For me GPE 4E triggered a lot of ACPI interruptions. So I disabled it via a systemd service.

To prevent that create “/etc/systemd/system/suppress-gpe4E.service”:

Description=Disables GPE 4E, an interrupt that is going crazy on Macs
ExecStart=/usr/bin/bash -c 'echo "disable" > /sys/firmware/acpi/interrupts/gpe4

And enable it:

sudo systemctl enable suppress-gpe4E.service

Font Rendering

You can use the “infinality” font configuration and “freetype2” package, which greatly improves font rendering without any extra configuration. It will delete the standard “freetype2” in favor of its own.

Install it with:

yaourt -S fontconfig-infinality

You can find out more about the project here:

Disabling bluetooth and the webcam

This is optional. I didn’t bother to fix bluetooth quirks, as I don’t use it. So I disabled bluetooth to save power. The webcam service I disabled too, because there are no drivers at the moment anyway.

sudo nano /etc/modprobe.d/50-disabling.conf

And enter this:

blacklist bluetooth
blacklist btusb
blacklist uvcvideo

The first two lines disable bluetooth and the last disables the webcam service.

Trimming everything for powersaving

You can also create a file for enabling power save mode on your Intel Audio card. Create a new hook:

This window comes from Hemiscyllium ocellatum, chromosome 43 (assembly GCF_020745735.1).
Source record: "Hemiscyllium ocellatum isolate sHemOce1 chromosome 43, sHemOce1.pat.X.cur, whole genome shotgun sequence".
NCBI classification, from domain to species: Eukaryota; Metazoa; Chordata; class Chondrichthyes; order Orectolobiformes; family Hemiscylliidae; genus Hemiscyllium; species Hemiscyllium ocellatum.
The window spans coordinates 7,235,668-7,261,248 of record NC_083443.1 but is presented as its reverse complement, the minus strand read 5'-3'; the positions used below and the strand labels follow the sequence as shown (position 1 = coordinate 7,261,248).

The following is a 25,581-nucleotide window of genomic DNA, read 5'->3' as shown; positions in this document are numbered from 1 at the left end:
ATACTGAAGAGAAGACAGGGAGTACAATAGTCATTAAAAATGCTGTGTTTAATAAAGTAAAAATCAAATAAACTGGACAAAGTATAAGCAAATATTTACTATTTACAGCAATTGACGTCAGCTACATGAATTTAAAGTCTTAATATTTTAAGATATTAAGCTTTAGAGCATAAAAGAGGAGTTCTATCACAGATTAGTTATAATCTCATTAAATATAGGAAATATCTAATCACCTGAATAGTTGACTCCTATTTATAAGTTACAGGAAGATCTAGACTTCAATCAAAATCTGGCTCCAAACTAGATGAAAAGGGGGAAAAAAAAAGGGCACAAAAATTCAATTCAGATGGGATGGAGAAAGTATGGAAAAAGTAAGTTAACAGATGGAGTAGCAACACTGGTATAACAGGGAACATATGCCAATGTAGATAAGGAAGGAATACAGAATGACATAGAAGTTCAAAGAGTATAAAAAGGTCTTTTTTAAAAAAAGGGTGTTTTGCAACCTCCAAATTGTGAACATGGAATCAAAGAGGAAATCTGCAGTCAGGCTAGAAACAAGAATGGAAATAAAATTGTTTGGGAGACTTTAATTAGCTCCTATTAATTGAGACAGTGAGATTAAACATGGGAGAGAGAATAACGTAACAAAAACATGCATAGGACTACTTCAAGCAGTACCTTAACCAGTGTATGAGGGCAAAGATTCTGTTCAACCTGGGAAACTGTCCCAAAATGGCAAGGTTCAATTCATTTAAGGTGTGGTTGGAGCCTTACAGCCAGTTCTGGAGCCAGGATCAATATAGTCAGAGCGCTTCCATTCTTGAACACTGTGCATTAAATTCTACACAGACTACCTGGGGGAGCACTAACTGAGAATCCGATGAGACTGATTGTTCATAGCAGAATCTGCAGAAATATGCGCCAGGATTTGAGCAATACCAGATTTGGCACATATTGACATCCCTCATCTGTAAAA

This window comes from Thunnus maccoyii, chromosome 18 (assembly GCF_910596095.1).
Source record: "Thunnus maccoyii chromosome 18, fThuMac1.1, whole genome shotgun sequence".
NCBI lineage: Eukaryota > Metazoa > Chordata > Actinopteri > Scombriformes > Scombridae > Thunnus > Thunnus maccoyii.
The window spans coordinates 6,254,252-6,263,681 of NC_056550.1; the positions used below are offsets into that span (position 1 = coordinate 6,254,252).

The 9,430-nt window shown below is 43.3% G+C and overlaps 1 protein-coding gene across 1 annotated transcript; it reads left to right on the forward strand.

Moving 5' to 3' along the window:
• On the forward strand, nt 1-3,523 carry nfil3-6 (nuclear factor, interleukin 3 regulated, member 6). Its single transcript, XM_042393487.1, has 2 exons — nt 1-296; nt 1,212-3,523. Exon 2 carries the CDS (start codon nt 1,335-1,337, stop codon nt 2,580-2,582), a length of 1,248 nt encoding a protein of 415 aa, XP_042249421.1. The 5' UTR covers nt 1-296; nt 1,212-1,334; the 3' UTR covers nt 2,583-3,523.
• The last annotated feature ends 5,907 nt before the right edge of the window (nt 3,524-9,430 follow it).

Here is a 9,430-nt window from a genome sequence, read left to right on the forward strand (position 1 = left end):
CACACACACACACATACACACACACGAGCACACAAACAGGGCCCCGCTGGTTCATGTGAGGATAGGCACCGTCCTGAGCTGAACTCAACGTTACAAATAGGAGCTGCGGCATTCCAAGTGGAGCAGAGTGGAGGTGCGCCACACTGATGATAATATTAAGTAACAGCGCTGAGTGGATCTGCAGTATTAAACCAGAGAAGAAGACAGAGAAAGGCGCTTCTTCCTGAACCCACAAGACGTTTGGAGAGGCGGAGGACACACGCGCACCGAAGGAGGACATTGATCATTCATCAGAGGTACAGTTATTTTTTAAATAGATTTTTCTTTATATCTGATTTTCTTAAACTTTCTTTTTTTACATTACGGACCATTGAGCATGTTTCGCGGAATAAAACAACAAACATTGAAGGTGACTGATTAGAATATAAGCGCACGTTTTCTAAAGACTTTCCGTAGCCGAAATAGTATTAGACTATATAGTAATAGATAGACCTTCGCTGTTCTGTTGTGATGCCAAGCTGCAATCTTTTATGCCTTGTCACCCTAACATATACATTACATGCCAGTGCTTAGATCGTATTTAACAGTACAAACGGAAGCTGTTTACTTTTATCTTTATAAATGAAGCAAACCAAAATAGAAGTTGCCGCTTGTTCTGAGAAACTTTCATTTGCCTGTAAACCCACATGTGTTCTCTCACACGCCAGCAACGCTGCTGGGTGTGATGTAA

sudo nano /etc/modprobe.d/60-snd_hda_intel.conf

And enter:

# Enable Power Saving on Intel HDA Audio
options snd_hda_intel power_save=1

To enable powersaving options on your Intel Processor create a second hook:

sudo nano /etc/modprobe.d/60-i915.conf

And enter:

# Experimental options to improve power saving on Intel Graphics
options i915 enable_rc6=1 enable_fbc=1 lvds_downclock=1

Upgrading software

When you upgrade your software, there’s a certain way you need to do it! Primarily you need to use yaourt to do it:

yaourt -Syua

To refetch and recompile all git software, you need to do:

yaourt -Syua --devel

But beware! If you reinstall your kernel, you need to rebuild it:

sudo mkinitcpio -p linux

Software tips

I’d like to recommend some software, which might help you and your system. (I might add some stuff to this section from time to time)

Installing the UFW Firewall

Blocking every request incoming to your Mac is nice to keep everything safe. I recommend you to install the UFW firewall:

sudo pacman -S ufw
sudo ufw enable
sudo systemctl enable ufw

Comments on this setup

I might have forgotten to add something. In this case just ask, comment, or contact me.

It is a very powerful setup, but it needs some upgrading love. I fyou treat it right, you will never need to reinstall it. Arch Linux is rolling out updates fluently, instead of Ubuntu-like versioning. Thus you only need to upgrade and upgrade and upgrade. But sometimes things break, so be prepared to use Google from time to time.

If you need more information, you will find it here:,x


I hoped, that this guide helped you to Arch-ify your MacBook. Just write me or comment if you’ve got some questions.

Have I missed something? Comment and I will try to add it to the guide!

I’m also writing an article about my personal development environment for Ruby, node.js and web development soon.

Follow me on Twitter to get all my updates and content: @PhilPlckthun

I’d like to know whether what I think and write made a difference, so please “Recommend” this article to your friends and leave a comment, if you like what you read.



Phil Plückthun

FRP, React, RxJS & the likes • @FormidableLabs • @reactivate_ldn • Core Contributor of styled-components 💅 • Let’s put some CSS in your JS! 💥 • 🐙🍕☕⚛